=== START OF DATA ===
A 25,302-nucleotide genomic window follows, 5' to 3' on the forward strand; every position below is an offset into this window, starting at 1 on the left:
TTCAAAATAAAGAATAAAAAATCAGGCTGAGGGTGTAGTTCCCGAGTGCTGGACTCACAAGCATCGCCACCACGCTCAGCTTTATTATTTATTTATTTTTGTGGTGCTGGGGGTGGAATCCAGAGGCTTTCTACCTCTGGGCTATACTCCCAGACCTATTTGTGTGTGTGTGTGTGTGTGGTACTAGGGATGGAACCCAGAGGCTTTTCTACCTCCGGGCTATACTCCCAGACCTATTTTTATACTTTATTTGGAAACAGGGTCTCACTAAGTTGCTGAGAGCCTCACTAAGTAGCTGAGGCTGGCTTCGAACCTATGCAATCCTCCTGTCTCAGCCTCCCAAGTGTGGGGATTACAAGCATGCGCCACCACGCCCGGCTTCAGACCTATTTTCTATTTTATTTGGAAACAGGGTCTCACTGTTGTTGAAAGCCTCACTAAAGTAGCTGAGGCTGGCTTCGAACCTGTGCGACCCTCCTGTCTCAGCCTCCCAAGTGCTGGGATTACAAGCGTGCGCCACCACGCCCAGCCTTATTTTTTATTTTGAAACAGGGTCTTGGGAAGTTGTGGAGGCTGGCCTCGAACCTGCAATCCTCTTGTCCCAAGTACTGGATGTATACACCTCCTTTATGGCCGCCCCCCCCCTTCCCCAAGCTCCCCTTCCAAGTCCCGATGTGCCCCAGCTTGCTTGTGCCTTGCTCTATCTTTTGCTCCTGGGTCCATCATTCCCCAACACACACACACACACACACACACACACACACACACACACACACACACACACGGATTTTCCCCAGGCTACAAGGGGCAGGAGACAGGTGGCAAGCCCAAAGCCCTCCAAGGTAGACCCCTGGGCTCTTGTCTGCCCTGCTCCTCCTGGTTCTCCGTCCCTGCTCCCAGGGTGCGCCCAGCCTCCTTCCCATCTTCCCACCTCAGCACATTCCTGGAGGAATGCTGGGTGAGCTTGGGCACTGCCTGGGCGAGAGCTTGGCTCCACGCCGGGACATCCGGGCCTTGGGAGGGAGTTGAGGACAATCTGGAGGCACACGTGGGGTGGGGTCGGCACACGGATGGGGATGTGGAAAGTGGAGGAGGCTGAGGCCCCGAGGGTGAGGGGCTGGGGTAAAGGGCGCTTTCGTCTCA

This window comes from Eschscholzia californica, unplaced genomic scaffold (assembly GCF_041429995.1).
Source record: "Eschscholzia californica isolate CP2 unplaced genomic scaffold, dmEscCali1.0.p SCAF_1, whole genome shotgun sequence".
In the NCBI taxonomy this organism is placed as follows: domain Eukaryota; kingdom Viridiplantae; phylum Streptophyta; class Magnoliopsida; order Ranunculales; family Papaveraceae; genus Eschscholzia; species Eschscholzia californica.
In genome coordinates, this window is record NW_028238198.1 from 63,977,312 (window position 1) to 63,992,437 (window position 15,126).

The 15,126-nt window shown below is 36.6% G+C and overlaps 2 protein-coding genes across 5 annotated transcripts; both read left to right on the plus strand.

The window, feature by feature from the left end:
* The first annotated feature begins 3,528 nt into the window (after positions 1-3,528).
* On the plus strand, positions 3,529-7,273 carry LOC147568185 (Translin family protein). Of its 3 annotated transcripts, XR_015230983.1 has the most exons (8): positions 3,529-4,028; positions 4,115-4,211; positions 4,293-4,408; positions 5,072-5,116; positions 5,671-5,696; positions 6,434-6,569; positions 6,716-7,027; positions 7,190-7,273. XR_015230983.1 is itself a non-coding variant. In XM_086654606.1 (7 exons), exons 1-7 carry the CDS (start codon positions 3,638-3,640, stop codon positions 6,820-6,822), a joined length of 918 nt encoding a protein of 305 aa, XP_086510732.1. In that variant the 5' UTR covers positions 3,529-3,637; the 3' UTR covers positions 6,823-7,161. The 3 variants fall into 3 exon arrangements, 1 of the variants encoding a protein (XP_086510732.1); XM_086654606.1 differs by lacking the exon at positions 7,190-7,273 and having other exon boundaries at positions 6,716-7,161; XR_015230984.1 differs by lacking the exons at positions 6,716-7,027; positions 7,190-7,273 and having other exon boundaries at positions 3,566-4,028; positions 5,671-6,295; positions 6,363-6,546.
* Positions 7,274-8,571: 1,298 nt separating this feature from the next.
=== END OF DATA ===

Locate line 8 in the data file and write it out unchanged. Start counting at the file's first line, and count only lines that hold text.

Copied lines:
The window, feature by feature from the left end: